“. . . I do think that the ideal is more difficult now than it was . . . Most people now do seem to think that family life and family work are unnecessary, and this thought has been institutionalized in our economy and in our public values . . . How can we preserve family life — if by that we mean, as I think we must, home life — when our attention is so forcibly drawn away from home? . . .”
“. . . I am not nearly so much concerned about [public education’s] quality as I am about its length. My impression is that the chief, if unadmitted, purpose of the school system is to keep children away from home as much as possible. Parents want their children kept out of their hair; education is merely a by-product, not overly prized. In many places, thanks to school consolidation, two hours or more of travel time have been added to the school day. For my own children the regular school day from the first grade — counting from the time they went to catch the bus until they came home — was nine hours. An extra-curricular activity would lengthen the day to eleven hours or more. This is not education, but a form of incarceration.”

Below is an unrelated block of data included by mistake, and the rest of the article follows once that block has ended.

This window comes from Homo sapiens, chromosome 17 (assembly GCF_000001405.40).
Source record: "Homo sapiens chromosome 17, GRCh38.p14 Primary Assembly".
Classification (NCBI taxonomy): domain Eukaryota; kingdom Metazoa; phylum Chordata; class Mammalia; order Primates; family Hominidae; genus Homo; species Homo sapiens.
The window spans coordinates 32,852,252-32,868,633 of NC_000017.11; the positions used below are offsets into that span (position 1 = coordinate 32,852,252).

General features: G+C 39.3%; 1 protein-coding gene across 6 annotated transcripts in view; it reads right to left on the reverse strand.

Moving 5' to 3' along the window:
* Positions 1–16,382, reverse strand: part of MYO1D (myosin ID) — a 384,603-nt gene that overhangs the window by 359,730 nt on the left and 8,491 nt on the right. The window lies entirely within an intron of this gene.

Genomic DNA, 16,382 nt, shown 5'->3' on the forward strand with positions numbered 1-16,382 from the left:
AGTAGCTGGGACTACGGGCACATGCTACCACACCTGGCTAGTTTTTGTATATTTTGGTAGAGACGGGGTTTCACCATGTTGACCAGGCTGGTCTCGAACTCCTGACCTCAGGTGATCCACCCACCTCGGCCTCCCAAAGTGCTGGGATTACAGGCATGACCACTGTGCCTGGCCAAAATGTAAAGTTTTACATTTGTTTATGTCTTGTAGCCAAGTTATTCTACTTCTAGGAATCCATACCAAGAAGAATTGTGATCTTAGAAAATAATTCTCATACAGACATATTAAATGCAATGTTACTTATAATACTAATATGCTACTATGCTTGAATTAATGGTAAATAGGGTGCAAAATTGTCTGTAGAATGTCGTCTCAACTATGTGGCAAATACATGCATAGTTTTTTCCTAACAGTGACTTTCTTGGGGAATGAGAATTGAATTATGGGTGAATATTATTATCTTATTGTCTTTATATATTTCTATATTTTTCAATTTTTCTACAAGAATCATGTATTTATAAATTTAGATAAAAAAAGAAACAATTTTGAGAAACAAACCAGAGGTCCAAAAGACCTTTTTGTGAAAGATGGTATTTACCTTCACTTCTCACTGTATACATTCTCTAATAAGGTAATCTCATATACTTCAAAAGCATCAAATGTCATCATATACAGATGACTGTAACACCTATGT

Some of the stories make me feel that I could have done so much more. I could have been more trusting, more supportive, more sure. GWS stopped publishing in 2001, and I didn’t have access to older copies. The copies that I did buy, I regrettably gave away to a friend. I wish now that I had kept them to reread several times a year at least. They would have calmed my fears, reapportioned my priorities, sustained me through doubtful times and reaffirmed the trust I placed in my children. Ahhh, the clarity of hindsight. Here are two more reader comments: